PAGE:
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Stocks Tumble as Fed
Policy Makers Meet

By Jennifer Shaw  Reuters
NEW YORK — Stocks stumbled Tuesday on talk the Federal Reserve's policy setters could be having second thoughts about lowering interest rates after last year's series of cuts fueled a speculative buying frenzy on Wall Street.

The Dow Jones industrial average ended down 71.58 points, or 0.7 percent, at 9,274.12. In the broader market, declining issues swamped advances 1,904 to 1,104 on active volume of 835 million shares on the New York Stock Exchange.

The technology-laced NASDAQ composite index slumped 46.67 points, or 1.8 percent, to 2,463.42, a day after setting its third straight record.

Wall Street was unwilling to extend January's run-up, which had propelled all of the major market indexes to new highs.

"Over the last few days we had seen institutional support, which we are not seeing today," said George Rodriguez, senior vice president at Guzman & Co.

There was concern the Fed in its first policy-setting meeting of 1999, which started Tuesday, may have run out of reasons to lower interest rates because of evidence the economic growth will continue to be positive this year.

"People are starting to conclude that the Fed is not a friendly force," said Bill Meehan, chief market analyst at Cantor, Fitzgerald.

Late last year, the central bank lowered rates three times for fear that the economic crisis outside of the United States could drag down the economy. But it underestimated the strength of the economy, and fueled a run-up in stock prices.

The Fed last lowered interest rates at its Nov. 17 meeting, but it warned that Wall Street should not look for further monetary easing unless there were signs that the economy was slowing.

The betting is that the Fed will leave rates untouched at this week's meeting.

All 28 analysts polled by Reuters expected the Fed to keep the 4.75 percent federal funds rate unchanged. The FOMC holds two-day meetings twice a year ahead of the Fed Chairman's Congressional testimony on the economic outlook in February and July.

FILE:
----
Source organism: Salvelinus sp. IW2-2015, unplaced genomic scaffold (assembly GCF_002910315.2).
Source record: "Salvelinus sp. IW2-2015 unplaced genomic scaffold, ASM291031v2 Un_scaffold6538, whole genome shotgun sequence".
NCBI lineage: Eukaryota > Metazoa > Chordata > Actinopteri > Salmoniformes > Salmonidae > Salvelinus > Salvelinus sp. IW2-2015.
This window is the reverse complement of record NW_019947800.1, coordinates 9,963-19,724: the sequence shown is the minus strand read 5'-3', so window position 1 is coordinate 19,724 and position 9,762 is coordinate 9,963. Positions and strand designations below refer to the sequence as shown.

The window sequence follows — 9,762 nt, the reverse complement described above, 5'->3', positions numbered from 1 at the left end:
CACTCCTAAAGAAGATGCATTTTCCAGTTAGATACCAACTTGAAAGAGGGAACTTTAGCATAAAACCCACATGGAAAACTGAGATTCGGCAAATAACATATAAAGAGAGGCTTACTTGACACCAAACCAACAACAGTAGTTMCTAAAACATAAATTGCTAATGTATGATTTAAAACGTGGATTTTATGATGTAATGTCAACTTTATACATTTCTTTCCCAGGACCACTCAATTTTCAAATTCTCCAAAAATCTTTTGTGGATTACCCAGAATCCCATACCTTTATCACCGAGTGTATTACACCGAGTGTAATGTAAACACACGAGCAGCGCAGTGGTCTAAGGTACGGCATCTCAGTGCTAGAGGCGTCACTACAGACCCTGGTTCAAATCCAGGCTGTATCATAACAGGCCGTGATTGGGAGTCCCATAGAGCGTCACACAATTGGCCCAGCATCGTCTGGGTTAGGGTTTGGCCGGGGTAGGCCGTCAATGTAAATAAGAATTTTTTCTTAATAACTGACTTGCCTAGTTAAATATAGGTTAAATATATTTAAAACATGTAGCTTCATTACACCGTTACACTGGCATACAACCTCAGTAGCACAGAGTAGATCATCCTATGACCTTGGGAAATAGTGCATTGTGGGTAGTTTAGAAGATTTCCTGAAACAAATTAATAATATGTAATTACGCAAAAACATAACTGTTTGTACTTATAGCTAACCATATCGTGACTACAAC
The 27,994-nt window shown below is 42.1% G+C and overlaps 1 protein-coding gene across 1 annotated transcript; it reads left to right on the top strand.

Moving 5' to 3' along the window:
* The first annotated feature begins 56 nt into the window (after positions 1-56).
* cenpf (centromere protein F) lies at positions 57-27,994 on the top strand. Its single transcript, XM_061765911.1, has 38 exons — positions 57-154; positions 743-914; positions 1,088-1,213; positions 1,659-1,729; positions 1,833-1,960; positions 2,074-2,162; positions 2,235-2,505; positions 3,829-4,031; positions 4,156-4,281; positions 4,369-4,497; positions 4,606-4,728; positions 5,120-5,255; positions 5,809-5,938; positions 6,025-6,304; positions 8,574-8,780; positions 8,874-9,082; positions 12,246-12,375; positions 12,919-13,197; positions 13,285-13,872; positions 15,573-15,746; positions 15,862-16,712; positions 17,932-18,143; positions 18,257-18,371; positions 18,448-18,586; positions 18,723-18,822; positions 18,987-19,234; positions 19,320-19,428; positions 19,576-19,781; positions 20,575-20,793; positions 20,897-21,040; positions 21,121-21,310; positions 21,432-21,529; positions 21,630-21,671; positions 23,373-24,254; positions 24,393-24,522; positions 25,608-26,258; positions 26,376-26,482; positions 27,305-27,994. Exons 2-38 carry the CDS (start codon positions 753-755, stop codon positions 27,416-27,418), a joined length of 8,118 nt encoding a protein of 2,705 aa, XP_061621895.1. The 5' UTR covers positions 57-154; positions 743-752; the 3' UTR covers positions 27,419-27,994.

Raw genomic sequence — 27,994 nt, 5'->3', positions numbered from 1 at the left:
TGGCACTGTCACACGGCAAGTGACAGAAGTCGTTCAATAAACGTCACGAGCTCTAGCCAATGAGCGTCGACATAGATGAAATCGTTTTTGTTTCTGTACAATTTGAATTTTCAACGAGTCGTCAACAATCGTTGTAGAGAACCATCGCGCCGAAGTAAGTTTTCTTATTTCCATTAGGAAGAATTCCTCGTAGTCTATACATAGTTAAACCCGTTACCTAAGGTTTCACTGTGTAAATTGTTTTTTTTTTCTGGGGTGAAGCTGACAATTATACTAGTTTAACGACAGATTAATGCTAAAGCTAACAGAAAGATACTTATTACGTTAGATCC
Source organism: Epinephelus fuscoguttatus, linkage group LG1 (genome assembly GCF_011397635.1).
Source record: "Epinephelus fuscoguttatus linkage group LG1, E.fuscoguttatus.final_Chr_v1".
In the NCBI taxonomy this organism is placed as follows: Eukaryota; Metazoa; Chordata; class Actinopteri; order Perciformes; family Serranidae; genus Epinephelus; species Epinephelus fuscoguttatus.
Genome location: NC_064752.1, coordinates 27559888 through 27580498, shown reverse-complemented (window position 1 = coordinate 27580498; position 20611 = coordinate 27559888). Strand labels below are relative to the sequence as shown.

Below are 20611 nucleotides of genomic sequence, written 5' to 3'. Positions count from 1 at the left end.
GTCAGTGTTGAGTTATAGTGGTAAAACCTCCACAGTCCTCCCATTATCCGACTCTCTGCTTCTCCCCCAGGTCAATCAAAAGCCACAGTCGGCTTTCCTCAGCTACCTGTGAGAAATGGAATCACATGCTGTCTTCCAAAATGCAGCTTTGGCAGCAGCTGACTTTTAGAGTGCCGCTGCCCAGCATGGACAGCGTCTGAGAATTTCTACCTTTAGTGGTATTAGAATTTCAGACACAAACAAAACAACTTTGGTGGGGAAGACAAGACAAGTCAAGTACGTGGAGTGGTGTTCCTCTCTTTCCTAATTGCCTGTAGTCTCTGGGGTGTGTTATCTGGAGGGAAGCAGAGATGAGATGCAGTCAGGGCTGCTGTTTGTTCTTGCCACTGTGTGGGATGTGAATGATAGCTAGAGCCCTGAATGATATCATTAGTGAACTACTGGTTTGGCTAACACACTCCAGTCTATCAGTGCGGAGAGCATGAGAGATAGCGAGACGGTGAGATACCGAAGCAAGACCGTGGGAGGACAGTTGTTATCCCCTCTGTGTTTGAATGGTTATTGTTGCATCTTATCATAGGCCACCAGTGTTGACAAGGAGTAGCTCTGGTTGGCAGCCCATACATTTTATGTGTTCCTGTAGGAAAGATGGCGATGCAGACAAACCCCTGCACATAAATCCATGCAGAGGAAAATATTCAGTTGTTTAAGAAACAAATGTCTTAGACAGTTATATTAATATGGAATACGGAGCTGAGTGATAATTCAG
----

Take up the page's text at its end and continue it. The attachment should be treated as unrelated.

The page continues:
Peter Cardillo, director of research at Westfalia Investments said that although Fed policy makers are not expected to change interest rate policy at their first meeting of the year, Wall Street will be relieved when the two-day session finishes Wednesday.

The FOMC is expected to make an announcement on what it has decided at around 2:15 p.m.

Meanwhile, the technology sector took a big hit.

"You have the beginning of some level of fear among Internet traders that maybe they can't keep buying the dip [and then seeing the shares rise]," said Rick Meckler, senior managing director at Liberty View, a specialty investment firm in Jersey City, N.J.

He said the tech sell-off was also fueled by concerns over the Microsoft Corp. antitrust case and sentiment that Amazon.com Inc. and Yahoo! Inc. "could see their gains capped."

Amazon was off 5 5/8 at 110 1/4 and Yahoo! was down 12 10/16 at 322 15/16.

Among stocks in the news, Perot Systems Corp., the company that is controlled by former U.S. presidential candidate Ross Perot, jumped 26 1/2 to 42 1/2 in its Wall Street debut. The Dallas-based firm, the sixth-largest provider of outsourced information technology, priced its stock at $16 a share Monday night.

Among the tech stocks, Intel Corp. fell 3 1/4 to 134 5/8, and Microsoft was down 5 5/16 at 167 5/8. Cisco Systems lost 2 39/64 to 112 25/64, and Tech Data fell 11 1/2 to 20 5/16.

Polo Ralph Lauren Corp. was off 2 5/16 at 22 1/4 after the upscale fashion retailer reported disappointing results and announced store closings and job cuts.

In the telecommunications sector, Sprint Corp. fell 2 4/16 to 81 15/16 after the company's earnings fell short of Wall Street estimates.

The Standard & Poor's composite index of 500 stocks fell 11.01 points to 1,261.99. The American Stock Exchange index was down 3 at 709.63.

The NYSE Composite index of all listed common stocks fell 3.36 to 594.10. The average share was down 26 cents.

The Wilshire Associates Equity Index — the market value of NYSE, American and NASDAQ issues — was 11,588.713, down 101.141, or 0.8 percent.

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